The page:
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Data Silos: Together, We Can Bust Them

One of the biggest issues in healthcare research is the ability of researchers to obtain healthcare record data. Information silos of healthcare data exist across both private and public sectors. Working with some of the largest clinical data warehouses and clinical outcomes data in the government – including the U.S. Department of Veteran Affairs’ (VA), Veterans Informatics and Computing Infrastructure (VINCI) – is a good start, but what about Centers for Medicare and Medicaid (CMS) or Department of Defense (DoD) or Indian Health Service (IHS) collective data to support research? Yes, they have their own research arms, but what about an environment for all of them to work together to improve patient outcomes?

Issues and Challenges around Busting Data Silos

To dismantle these information silos, we need legislative directives that allow and encourage data sharing across both the federal and commercial healthcare environments, and include security requirements to protect personally identifiable information (PII) and protected health information (PHI). Even with these directives, issues will remain with information exchange, data quality, data mapping, data pedigree, etc.

Even with state and private sector exchange solutions, such as health information networks (HINs), impediments to data access for researchers still exist. Without timely and quality research, innovations to healthcare and disease management stall, which in turn, directly impede improving quality patient care. Ongoing initiatives to overcome these obstacles improve slowly. For example, the Moonshot Initiative raises awareness on the need to support research for cancer and chronic conditions for our aging population.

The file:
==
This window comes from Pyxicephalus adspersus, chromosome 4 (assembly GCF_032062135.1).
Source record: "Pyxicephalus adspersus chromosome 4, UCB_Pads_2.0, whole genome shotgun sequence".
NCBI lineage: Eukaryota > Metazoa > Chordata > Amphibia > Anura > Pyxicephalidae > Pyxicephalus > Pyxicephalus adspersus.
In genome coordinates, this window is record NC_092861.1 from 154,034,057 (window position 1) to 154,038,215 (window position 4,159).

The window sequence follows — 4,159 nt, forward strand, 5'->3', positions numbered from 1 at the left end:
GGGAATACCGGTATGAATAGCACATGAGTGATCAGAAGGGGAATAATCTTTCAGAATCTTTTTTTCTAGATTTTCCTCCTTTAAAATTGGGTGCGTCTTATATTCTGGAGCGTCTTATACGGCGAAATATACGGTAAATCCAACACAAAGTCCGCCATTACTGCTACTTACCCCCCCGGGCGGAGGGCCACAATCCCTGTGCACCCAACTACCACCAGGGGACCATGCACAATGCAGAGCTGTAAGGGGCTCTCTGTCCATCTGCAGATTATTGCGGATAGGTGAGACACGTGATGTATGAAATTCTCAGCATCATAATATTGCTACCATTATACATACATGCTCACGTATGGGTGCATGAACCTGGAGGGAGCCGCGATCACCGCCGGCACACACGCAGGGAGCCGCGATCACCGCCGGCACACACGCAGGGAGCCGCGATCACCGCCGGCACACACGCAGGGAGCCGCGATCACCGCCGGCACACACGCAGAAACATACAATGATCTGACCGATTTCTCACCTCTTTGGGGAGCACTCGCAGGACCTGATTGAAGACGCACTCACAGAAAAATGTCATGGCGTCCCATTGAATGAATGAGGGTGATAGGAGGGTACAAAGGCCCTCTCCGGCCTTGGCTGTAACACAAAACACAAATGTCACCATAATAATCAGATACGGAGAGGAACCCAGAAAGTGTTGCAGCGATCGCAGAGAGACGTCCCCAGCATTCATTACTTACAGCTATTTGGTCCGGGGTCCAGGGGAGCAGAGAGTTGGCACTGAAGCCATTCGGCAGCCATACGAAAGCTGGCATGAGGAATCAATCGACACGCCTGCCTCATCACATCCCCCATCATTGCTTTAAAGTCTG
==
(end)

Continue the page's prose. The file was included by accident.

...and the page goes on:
Data Silo-Busting Examples

Within the government, one disconnect appears between the federal and state systems that support military service men and women retiring as veterans. For example, the DoD’s Clinical Data Repository (CDR), Department of VA’s Corporate Data Warehouse (CDW), and data from the State Veterans Homes do not connect directly with each other, nor share entire records at this time. Approximately 25% of the entire U.S. population patient records are within the federal and state health electronic health records (EHR)/health information systems (HIS) (commercial and federal EHRs).

However, initiatives underway for over a decade to support some exchange across government entities are beginning to pull information from community care organizations and other third-party groups. Some of the initiatives between VA, DoD and private sector include:

Steps to Bust Data Silos

Sharing complete patient records across the VA and DoD in real time is one of the first steps we can take to remove information silos. To facilitate this information flow, we must implement a more collaborate data strategy.

Here are a few steps to inform that strategy:

  1. document current systems;
  2. meet with all stakeholders and form focus groups to develop a strategy;
  3. document past and current challenges facing data exchange; and